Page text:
The orbital periods of cataclysmic variables are generally in
the range from 80 minutes to 10 hours. By an inspection of all
the available orbital periods one finds a clear gap in the 2 to 3
hour range. All objects with periods P 2: 3 hours are either
novae, nova-like systems, U Gem or Z Cam subtypes; those
with periods P::S 2 hours are all SU UMa subtypes. The AM Her
stars (a subtype of nova-like variables) are the only systems
that bridge the gap. Our derived orbital periods fit quite weil
into this picture.
The Spectral Features and Continuum Distributions
For other reasons, the collected spectra seemed to be
rather exciting: in our first observing night the dwarf nova HL
l4
l2
lO
4200 4400 4ffJJ 4800 :xXXl 5200
Wavelenglh (a)
Fig. 4: Outburst Speetrum of HL CMa. The speetrum represents a
mean of eight individual lOS speetra taken on Deeember 26, 1982. The
ordinate is given in absolute flux units whieh were obtained by using
absolutely ealibrated ESO standard stars. A eorreetion for interstellar
extinetion has not been applied.
CMa was at the final ascent to peak brightness, remained in its
outburst stage in the subsequent nights, and started to decline
during the last observing night. The prospects are a direct
comparison of an erupting dwarf nova and nova-Iike system.
Figs. 3 and 4 show the spectra of CPD-48°1577 and HL CMa,
respectively. Apart from the fact that the flux level in the nova-
like system is a factor of 10 higher, the spectra reveal striking
similarities: a relatively strong blue continuum is superim-
posed by broad hydrogen (Balmer) absorption troughs which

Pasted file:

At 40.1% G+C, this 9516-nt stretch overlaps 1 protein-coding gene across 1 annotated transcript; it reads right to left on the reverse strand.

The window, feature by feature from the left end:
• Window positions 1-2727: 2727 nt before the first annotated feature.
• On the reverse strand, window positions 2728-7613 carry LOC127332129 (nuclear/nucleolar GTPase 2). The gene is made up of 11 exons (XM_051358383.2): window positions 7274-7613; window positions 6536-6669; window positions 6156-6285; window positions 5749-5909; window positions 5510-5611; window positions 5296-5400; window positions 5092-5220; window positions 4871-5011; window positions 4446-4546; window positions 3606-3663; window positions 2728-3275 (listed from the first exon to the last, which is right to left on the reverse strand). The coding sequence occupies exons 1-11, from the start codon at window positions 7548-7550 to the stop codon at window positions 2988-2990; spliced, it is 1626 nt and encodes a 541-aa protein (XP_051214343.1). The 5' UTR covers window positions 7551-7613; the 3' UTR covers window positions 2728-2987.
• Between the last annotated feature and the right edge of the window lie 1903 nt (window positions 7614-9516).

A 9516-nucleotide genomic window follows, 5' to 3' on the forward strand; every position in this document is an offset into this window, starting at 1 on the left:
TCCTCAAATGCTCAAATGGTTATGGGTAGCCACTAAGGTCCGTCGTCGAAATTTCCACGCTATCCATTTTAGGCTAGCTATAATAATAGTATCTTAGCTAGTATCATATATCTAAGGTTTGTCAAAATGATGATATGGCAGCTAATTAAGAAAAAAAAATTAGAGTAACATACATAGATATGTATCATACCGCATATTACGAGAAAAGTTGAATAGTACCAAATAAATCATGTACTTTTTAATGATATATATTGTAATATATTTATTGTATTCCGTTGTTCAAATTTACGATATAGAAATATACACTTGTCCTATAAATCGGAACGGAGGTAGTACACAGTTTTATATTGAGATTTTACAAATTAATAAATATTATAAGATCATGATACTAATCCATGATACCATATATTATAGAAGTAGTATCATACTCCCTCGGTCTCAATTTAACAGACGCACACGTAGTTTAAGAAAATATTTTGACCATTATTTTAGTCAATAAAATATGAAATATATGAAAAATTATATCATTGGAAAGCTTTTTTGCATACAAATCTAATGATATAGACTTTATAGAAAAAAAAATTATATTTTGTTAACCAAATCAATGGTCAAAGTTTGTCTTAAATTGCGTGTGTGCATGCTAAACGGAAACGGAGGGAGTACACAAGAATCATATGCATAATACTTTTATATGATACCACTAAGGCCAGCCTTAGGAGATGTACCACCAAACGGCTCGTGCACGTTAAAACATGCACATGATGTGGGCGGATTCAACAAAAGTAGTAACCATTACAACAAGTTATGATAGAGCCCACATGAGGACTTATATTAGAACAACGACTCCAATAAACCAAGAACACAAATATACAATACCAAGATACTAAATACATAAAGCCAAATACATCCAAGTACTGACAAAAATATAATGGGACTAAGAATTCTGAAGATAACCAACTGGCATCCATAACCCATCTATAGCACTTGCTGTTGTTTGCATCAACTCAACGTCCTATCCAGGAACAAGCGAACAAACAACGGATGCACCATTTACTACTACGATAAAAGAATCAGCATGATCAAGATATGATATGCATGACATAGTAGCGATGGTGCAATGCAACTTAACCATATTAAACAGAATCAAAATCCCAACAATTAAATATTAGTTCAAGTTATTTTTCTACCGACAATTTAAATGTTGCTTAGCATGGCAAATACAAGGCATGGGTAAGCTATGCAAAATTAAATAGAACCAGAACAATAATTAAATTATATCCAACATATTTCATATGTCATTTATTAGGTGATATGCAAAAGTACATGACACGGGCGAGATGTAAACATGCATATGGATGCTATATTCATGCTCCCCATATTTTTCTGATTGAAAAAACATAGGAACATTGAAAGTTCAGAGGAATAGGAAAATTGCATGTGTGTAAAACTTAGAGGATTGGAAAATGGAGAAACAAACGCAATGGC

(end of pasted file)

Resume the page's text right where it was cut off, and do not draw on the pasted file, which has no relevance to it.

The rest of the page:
are partly filled in by moderately strong emission components.
Helium 11 (4686 A), Helium I (4922 Aand 5016 A) and Carbon
111- Nitrogen 111 (4650 A) lines are present in emission. Even the
structure of the emission line profiles bear a strong resem-
blance: up to four different emission peaks can be disting-
uished. Figs. 5 and 6 show tracings of the hydrogen profiles
arranged in respect with the orbital phase for CPD-48°1577
and HL CMa, respectively. In particular, no systematic varia-
tions with the orbital revolution can be inferred. In fact, those
profiles reflect a complex velocity structure of the emitting
region which can be attributed to the velocity structure in the
accretion disk itself.
According to the cataclysmic variable model the wings of
the absorption troughs should be generated by fast rotating
particles in the innermost regions of the accretion disk in the
vicinity of the white dwarf, while the emission lines reflect the
motion of the particles in the outer disk regions. We investi-